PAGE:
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Both indoor and outdoor air pollution are of concern to pulmonary physicians. Exposures to indoor and outdoor air pollutants may both exacerbate and cause respiratory diseases and also increase the population’s risk for morbidity and mortality from malignant and nonmalignant diseases. This chapter provides a broad introduction to indoor and outdoor air pollution. It begins with a brief review of the emergence of indoor and outdoor air pollution as clinical and public health issues. The chapter then considers general principles and concepts related to inhalation injury, exposure, and health outcomes. The health consequences of indoor and outdoor air pollution are covered separately, although this distinction is artificial, given the penetration of outdoor pollutants into indoor environments and the overlap between the pollutants found in indoor and outdoor locations. The chapter concludes by considering two issues of direct concern to clinicians: susceptible populations and control strategies, both at the public health and individual levels. Pulmonary physicians have a key role in advising their patients and in carrying out research relevant to air quality management.


Air pollution has probably had adverse effects on health throughout history. The use of fire for heating and cooking brought exposure to smoke, a problem that persists today for the billions who still use biomass fuels, and the rise of cities concentrated the emissions of pollutants from dwellings and manufacturing facilities within restricted locales. Industrialization and electric power generation brought new point sources of pollution; that is, localized sources such as power plants, and sometimes immense emissions of combustion by-products, particles, nitrogen oxides (NOx), and sulfur oxides into areas where people lived and worked. During the twentieth century, mobile sources, including cars, trucks, and other fossil fuel–powered vehicles, created a new type of pollution – photochemical pollution, or “smog” – first recognized in the Los Angeles air basin in the 1940s. The unprecedented growth of some urban areas to form “megacities,” such as Mexico City, São Paulo, and Shanghai, has led to unrelenting air pollution from massive vehicle fleets, snarled traffic, and polluting industries and power plants. During the twentieth century, there was increasing recognition that the air pollution problem extends into indoor environments. In less-developed countries, exposure to smoke from biomass fuel combustion (e.g., open burning of wood for heating and cooking inside the home) is widespread, as it was in past centuries. In the more developed countries, indoor pollutants are generated by human activities (e.g., cooking, personal care products, etc.) and released from the materials used for construction and in furnishings, and often maintained at unhealthy concentrations by building designs that seal pollutants within.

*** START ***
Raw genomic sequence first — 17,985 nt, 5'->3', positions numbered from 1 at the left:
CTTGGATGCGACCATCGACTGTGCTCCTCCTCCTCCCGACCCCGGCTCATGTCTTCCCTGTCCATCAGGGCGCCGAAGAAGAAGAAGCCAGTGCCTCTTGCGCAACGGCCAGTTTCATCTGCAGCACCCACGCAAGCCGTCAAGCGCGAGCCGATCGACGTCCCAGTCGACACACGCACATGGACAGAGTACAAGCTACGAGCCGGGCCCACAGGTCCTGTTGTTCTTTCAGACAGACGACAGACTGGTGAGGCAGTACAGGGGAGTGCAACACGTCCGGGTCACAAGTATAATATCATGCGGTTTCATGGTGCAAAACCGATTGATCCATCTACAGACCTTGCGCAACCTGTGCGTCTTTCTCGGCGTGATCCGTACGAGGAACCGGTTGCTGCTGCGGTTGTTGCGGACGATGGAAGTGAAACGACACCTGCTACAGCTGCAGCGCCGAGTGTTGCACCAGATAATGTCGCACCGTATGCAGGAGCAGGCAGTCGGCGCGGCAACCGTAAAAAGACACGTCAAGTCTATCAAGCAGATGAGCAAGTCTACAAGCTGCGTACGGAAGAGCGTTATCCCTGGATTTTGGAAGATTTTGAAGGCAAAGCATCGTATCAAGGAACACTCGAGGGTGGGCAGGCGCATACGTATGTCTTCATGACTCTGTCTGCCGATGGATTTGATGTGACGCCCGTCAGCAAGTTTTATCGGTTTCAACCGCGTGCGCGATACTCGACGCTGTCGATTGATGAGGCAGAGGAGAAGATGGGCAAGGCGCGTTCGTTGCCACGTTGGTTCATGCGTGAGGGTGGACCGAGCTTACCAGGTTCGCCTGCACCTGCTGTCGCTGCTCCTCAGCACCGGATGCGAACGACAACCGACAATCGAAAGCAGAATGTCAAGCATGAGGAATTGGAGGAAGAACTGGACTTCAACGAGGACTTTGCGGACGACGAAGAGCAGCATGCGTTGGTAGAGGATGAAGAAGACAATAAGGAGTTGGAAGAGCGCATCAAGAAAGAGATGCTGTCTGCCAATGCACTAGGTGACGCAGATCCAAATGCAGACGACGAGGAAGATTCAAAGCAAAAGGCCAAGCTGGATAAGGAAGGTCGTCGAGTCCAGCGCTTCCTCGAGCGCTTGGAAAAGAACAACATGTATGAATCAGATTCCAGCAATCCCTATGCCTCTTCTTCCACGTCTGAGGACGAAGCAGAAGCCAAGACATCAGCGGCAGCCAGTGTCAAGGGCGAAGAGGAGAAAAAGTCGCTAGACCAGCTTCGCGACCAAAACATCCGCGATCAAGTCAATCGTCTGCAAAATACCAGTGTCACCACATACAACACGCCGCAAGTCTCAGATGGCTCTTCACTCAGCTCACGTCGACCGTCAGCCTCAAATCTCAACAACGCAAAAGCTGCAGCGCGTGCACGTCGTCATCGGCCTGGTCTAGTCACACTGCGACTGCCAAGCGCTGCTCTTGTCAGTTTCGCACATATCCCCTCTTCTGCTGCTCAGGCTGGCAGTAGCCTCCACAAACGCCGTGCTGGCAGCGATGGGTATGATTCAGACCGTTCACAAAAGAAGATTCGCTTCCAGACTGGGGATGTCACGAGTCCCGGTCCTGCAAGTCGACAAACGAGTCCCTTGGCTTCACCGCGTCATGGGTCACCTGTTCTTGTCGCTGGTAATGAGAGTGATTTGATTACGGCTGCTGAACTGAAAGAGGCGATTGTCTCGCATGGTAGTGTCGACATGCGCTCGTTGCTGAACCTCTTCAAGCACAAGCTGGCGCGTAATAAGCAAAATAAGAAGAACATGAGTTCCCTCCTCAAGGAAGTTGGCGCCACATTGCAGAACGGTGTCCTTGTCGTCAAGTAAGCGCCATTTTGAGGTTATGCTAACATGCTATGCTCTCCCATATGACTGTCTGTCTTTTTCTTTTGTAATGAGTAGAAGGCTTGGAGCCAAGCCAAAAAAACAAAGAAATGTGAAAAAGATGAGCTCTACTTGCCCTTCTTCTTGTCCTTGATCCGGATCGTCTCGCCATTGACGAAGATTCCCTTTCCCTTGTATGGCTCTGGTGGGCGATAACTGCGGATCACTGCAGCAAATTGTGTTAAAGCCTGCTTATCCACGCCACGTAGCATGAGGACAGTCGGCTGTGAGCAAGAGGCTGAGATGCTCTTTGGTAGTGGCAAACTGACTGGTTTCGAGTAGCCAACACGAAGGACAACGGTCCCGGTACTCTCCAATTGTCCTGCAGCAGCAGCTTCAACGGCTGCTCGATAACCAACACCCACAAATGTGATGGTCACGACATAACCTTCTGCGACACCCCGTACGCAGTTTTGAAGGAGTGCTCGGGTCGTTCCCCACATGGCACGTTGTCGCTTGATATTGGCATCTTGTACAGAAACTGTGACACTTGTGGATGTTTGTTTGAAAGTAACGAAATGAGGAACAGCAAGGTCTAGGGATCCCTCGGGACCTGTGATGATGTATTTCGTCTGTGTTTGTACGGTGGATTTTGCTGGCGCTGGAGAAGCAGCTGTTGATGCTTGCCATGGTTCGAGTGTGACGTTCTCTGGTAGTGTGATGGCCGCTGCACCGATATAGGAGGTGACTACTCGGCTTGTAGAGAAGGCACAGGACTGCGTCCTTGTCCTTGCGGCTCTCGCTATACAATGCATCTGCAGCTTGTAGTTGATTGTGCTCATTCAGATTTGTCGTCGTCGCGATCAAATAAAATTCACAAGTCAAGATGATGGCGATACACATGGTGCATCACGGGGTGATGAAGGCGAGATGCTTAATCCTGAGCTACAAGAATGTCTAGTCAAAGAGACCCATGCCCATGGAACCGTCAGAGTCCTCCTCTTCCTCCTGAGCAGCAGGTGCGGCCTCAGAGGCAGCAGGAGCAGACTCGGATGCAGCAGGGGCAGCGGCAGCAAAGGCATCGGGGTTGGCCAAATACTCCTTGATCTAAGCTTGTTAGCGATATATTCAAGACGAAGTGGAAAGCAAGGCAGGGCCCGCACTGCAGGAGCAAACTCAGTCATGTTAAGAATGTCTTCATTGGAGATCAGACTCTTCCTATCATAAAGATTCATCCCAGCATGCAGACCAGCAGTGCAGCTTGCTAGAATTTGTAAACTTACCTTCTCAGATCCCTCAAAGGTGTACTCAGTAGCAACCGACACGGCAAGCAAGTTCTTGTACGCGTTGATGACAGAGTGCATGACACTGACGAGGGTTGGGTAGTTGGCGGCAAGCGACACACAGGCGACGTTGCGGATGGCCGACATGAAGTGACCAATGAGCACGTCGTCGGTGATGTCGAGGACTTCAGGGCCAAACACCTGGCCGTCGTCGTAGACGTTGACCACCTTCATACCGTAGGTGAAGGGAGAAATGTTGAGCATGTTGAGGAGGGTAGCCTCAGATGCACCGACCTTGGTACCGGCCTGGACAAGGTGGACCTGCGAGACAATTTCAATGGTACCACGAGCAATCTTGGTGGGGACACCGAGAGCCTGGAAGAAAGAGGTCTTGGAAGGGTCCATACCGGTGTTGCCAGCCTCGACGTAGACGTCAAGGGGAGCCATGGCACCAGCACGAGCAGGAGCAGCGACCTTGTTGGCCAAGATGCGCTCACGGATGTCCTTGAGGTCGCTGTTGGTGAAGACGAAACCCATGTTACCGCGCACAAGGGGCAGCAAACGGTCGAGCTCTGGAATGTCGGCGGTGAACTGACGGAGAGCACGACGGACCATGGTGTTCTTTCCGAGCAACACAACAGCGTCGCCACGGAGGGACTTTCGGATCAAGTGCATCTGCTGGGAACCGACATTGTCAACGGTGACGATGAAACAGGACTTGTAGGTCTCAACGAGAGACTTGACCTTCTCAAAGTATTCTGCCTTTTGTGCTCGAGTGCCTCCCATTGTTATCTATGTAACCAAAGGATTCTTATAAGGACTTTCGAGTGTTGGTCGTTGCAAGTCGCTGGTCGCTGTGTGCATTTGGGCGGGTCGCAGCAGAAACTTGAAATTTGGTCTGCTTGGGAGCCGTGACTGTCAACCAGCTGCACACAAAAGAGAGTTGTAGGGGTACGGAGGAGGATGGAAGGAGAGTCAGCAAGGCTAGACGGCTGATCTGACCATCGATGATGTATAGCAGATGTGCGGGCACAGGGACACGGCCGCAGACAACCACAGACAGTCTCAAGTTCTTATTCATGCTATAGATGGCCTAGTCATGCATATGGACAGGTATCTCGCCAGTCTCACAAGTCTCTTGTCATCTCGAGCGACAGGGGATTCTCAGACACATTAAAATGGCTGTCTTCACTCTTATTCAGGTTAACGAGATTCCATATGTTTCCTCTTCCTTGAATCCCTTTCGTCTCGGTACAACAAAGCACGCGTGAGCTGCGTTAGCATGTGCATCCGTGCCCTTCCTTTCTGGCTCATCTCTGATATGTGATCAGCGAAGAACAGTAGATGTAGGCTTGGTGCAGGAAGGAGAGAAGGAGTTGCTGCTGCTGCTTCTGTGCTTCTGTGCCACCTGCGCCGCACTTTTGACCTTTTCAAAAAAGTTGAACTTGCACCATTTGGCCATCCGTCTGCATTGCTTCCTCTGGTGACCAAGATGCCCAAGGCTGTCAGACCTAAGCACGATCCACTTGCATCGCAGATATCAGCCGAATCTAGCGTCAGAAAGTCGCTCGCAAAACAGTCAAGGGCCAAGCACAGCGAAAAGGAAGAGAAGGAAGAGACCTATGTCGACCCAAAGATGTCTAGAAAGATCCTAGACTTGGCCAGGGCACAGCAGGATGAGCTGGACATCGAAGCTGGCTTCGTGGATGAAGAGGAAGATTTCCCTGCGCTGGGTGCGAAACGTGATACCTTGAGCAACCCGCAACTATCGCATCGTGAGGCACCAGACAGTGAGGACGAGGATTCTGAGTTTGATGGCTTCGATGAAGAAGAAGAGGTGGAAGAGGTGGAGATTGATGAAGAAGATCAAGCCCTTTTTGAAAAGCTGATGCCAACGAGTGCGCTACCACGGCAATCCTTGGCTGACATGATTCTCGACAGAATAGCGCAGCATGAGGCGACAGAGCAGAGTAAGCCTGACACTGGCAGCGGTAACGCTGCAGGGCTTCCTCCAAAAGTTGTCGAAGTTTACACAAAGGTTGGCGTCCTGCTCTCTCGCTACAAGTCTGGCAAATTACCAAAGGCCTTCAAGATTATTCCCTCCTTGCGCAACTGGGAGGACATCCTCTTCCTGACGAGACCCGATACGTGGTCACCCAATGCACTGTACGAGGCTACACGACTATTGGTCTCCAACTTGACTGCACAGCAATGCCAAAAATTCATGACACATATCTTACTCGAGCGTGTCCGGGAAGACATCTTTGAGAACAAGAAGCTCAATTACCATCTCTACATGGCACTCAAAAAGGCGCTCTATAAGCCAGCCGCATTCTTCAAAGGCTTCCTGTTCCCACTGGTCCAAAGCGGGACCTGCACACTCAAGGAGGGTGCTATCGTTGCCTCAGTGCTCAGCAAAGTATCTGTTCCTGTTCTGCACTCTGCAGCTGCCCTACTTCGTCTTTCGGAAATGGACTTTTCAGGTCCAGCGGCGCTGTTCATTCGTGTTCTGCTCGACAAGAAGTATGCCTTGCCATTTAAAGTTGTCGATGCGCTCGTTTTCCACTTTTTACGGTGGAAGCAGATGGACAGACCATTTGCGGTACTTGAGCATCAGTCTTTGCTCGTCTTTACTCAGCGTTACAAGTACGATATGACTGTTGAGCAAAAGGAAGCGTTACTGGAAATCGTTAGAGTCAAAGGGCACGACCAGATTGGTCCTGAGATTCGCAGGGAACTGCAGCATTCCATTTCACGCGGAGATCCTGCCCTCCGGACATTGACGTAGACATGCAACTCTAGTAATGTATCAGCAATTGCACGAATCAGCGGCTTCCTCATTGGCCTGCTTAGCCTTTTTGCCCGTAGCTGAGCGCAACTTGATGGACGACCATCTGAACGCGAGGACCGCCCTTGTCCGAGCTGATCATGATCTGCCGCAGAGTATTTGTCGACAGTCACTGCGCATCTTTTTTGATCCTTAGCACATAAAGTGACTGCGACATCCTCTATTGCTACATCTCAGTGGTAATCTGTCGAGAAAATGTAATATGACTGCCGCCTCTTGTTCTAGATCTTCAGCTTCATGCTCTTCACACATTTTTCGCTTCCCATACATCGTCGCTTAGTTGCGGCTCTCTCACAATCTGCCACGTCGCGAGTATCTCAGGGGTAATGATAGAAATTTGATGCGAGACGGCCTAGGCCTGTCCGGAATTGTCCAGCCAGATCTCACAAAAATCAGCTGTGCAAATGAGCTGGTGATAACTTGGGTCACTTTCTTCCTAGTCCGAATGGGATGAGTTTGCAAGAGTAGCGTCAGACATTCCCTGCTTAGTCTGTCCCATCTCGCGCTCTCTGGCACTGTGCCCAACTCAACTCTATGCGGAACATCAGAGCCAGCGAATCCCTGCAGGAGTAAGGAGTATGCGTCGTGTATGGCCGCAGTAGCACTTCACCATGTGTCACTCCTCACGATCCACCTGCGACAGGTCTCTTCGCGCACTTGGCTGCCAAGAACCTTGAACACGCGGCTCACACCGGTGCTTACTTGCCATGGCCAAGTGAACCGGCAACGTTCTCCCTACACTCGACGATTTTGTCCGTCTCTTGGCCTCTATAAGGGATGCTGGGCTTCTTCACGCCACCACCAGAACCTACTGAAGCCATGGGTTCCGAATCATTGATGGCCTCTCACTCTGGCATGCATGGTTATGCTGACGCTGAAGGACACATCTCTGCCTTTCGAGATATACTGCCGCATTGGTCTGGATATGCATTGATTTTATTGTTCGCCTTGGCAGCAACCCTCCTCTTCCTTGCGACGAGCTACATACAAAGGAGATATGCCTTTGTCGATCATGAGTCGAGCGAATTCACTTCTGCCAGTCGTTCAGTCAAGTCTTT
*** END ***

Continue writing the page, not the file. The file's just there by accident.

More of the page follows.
Health effects of air pollution have long been of concern. During the reign of Edward I (1272–1307), the pollution of London by coal smoke prompted a royal proclamation banning burning of “sea coal” in open furnaces.1 In 1661, John Evelyn published Fumifugium or the Aer and Smoake of London ...

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